LZW is known for its simplicity and effectiveness in compressing data with repetitive patterns. It is especially efficient for compressing text files and images with repeated patterns.

The basic idea behind LZW compression is to replace strings of characters with single code symbols. The algorithm does not do any analysis of the incoming text. It adds every new string of characters it recognises to a table of strings. Compression is performed when a single code is transmitted instead of a string of characters. It is not necessary to preserve the encoder’s dictionary in order to decode the compressed data stream.

LZW Compactor compresses text according to the following flow chart:

The decompression algorithm builds its own dictionary directly from input symbol stream. There is no need to transmit any translation table along with the encoded data. Similar to the compression algorithm, it adds a new string to its own dictionary when reading a new code. The decoding algorithm then translates each incoming code into a string of characters and sends it to the output. Note that the first 256 codes are already reserved to translate single character strings.

LZW Compactor extracts compressed text as specified in the following flow chart:

### Burrows-Wheeler Transform (BWT) -

Burrows-Wheeler Transform (BWT) alone does not directly compress data; instead, it transforms the data to make it more amenable to compression by other techniques. One common approach is to use BWT in conjunction with other compression algorithms, such as Move-To-Front (MTF), Run-Length Encoding (RLE), and Huffman coding. The combination of these techniques can lead to effective compression.

Here's a high-level overview of how BWT compression is often performed:

**Burrows-Wheeler Transform (BWT):** - Apply the BWT to the input data, transforming it into a more compressible form by grouping similar characters together.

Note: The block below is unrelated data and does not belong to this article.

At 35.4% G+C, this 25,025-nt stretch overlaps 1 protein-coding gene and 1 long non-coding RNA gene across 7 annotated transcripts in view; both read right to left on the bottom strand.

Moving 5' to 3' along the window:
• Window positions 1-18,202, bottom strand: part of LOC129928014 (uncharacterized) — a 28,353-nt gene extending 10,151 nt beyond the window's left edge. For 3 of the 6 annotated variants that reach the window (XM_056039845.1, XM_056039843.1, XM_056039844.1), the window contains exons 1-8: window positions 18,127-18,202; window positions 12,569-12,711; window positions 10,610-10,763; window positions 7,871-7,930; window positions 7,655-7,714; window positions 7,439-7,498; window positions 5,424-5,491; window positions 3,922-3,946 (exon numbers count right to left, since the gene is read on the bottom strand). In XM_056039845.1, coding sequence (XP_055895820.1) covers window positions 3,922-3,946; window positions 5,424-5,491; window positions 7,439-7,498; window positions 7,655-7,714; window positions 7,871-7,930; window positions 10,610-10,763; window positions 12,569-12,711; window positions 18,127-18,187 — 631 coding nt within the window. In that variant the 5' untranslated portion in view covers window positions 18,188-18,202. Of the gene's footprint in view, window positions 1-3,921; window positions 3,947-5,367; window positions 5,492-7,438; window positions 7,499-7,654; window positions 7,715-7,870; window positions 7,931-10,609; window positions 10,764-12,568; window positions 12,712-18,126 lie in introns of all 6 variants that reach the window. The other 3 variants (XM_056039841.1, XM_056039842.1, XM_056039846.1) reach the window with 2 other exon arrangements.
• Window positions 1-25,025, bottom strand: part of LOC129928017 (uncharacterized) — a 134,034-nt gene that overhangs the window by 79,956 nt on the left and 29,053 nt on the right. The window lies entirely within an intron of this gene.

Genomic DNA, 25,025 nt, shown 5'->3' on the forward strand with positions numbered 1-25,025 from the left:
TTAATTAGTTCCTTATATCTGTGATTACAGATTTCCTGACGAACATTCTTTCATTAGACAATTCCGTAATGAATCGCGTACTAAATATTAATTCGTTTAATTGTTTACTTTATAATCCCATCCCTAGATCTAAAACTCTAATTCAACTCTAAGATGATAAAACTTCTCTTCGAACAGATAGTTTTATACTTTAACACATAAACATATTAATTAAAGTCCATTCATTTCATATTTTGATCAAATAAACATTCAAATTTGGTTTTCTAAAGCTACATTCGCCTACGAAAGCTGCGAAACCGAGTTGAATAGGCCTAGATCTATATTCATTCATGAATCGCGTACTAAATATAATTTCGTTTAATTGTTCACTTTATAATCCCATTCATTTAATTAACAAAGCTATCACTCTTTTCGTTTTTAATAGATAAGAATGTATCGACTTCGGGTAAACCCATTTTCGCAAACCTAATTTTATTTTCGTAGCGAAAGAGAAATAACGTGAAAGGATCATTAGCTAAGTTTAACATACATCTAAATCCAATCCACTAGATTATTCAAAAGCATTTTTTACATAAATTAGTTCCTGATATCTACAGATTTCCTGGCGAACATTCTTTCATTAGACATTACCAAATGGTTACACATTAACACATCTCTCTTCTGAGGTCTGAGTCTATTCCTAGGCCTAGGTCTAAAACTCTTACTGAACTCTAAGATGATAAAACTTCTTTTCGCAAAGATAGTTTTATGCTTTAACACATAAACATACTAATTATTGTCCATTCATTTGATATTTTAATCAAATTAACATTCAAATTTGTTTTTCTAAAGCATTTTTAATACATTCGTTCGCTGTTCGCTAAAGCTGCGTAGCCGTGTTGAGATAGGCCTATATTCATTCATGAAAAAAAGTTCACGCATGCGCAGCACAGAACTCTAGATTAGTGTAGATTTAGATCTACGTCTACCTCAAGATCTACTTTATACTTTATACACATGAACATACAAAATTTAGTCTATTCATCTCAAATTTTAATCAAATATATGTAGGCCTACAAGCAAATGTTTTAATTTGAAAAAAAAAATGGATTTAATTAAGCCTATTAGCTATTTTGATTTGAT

The Burrows-Wheeler Transform (BWT) involves several steps. Here's a breakdown of the process:

Block Division - Divide the input data into blocks, often of a fixed size. The blocks are processed independently.

**Cyclic Permutations ** - For each block, generate all possible cyclic permutations of the characters in that block. A cyclic permutation involves shifting the characters to the right and wrapping around.

For example, given the string "abc," the cyclic permutations would be "abc," "cab," and "bca."

**Sort Permutations** - Sort the cyclic permutations lexicographically (in dictionary order). This results in a matrix where each row corresponds to a different cyclic permutation, and the matrix is sorted based on these permutations.

**Select Last Column** - Extract the last column of the sorted matrix. This column represents the characters at the last position of each sorted cyclic permutation.

**Burrows-Wheeler Transform** - The Burrows-Wheeler Transform is the concatenation of the characters in the last column. This transformation tends to group similar characters together, making the data more compressible.

**Move-To-Front (MTF)** - After the BWT, the transformed data is often subjected to the Move-To-Front algorithm. This algorithm maintains a list of symbols in a certain order, and when a symbol is encountered, it is moved to the front of the list.

The MTF step takes advantage of the fact that in the BWT output, similar characters are often grouped together. This step further enhances the compressibility.

**Run-Length Encoding (RLE)** - Run-Length Encoding is a simple compression technique that replaces sequences of repeated characters with a single occurrence of the character followed by the count of repetitions.

BWT-transformed data, especially after MTF, often contains long runs of identical characters, making it suitable for Run-Length Encoding.

**Huffman Coding (or other entropy coding)** - Apply a variable-length entropy coding technique like Huffman coding to further compress the data. Huffman coding assigns shorter codes to more frequently occurring symbols, reducing the overall length of the encoded data.

## Top comments (1)

How about compression data 17.8% without loosing data

A new method of Lossless Compression unknow yet